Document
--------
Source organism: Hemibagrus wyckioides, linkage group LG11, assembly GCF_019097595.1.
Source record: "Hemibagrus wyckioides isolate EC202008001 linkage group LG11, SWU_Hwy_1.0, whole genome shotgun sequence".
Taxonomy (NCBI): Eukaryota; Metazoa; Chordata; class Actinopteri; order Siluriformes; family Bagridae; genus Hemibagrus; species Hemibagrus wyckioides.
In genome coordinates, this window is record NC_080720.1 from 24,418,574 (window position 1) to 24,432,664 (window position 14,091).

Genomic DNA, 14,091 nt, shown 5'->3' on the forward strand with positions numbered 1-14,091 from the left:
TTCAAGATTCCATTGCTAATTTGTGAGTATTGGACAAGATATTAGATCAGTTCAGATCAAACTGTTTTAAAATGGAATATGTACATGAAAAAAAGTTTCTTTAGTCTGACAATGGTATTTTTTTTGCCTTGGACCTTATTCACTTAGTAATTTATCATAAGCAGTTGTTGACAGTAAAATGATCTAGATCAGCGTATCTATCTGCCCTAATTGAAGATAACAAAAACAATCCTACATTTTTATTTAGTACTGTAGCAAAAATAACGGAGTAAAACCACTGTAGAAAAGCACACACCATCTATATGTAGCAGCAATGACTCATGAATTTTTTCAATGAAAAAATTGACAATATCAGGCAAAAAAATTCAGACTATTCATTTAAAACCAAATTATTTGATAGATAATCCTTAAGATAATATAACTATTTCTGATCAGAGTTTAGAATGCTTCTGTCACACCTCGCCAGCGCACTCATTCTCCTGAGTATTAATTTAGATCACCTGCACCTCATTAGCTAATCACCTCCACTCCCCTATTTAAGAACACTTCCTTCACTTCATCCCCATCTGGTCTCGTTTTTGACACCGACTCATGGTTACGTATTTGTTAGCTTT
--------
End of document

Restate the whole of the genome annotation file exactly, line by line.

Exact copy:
Source organism: Hemibagrus wyckioides, linkage group LG11, assembly GCF_019097595.1.
Source record: "Hemibagrus wyckioides isolate EC202008001 linkage group LG11, SWU_Hwy_1.0, whole genome shotgun sequence".
Taxonomy (NCBI): Eukaryota; Metazoa; Chordata; class Actinopteri; order Siluriformes; family Bagridae; genus Hemibagrus; species Hemibagrus wyckioides.
In genome coordinates, this window is record NC_080720.1 from 24,418,574 (window position 1) to 24,432,664 (window position 14,091).

Genomic DNA, 14,091 nt, shown 5'->3' on the forward strand with positions numbered 1-14,091 from the left:
TTCAAGATTCCATTGCTAATTTGTGAGTATTGGACAAGATATTAGATCAGTTCAGATCAAACTGTTTTAAAATGGAATATGTACATGAAAAAAAGTTTCTTTAGTCTGACAATGGTATTTTTTTTGCCTTGGACCTTATTCACTTAGTAATTTATCATAAGCAGTTGTTGACAGTAAAATGATCTAGATCAGCGTATCTATCTGCCCTAATTGAAGATAACAAAAACAATCCTACATTTTTATTTAGTACTGTAGCAAAAATAACGGAGTAAAACCACTGTAGAAAAGCACACACCATCTATATGTAGCAGCAATGACTCATGAATTTTTTCAATGAAAAAATTGACAATATCAGGCAAAAAAATTCAGACTATTCATTTAAAACCAAATTATTTGATAGATAATCCTTAAGATAATATAACTATTTCTGATCAGAGTTTAGAATGCTTCTGTCACACCTCGCCAGCGCACTCATTCTCCTGAGTATTAATTTAGATCACCTGCACCTCATTAGCTAATCACCTCCACTCCCCTATTTAAGAACACTTCCTTCACTTCATCCCCATCTGGTCTCGTTTTTGACACCGACTCATGGTTACGTATTTGTTAGCTTT